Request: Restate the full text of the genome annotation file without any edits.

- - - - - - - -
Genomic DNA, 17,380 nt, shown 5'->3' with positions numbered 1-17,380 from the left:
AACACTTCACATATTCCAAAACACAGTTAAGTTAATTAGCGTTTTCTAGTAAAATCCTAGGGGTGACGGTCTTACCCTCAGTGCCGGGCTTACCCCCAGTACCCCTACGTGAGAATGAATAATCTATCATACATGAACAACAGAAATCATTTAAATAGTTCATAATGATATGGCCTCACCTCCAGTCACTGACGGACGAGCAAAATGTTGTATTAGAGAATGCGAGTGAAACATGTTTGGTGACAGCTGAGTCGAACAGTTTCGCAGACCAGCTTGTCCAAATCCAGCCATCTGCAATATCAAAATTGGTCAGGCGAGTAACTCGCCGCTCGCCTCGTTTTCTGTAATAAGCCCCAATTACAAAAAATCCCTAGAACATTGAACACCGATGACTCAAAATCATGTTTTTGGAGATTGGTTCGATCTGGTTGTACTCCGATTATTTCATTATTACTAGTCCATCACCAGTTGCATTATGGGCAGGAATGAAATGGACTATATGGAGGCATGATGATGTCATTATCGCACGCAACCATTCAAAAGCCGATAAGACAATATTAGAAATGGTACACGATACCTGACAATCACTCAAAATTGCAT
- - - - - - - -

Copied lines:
Genomic DNA, 17,380 nt, shown 5'->3' with positions numbered 1-17,380 from the left:
AACACTTCACATATTCCAAAACACAGTTAAGTTAATTAGCGTTTTCTAGTAAAATCCTAGGGGTGACGGTCTTACCCTCAGTGCCGGGCTTACCCCCAGTACCCCTACGTGAGAATGAATAATCTATCATACATGAACAACAGAAATCATTTAAATAGTTCATAATGATATGGCCTCACCTCCAGTCACTGACGGACGAGCAAAATGTTGTATTAGAGAATGCGAGTGAAACATGTTTGGTGACAGCTGAGTCGAACAGTTTCGCAGACCAGCTTGTCCAAATCCAGCCATCTGCAATATCAAAATTGGTCAGGCGAGTAACTCGCCGCTCGCCTCGTTTTCTGTAATAAGCCCCAATTACAAAAAATCCCTAGAACATTGAACACCGATGACTCAAAATCATGTTTTTGGAGATTGGTTCGATCTGGTTGTACTCCGATTATTTCATTATTACTAGTCCATCACCAGTTGCATTATGGGCAGGAATGAAATGGACTATATGGAGGCATGATGATGTCATTATCGCACGCAACCATTCAAAAGCCGATAAGACAATATTAGAAATGGTACACGATACCTGACAATCACTCAAAATTGCAT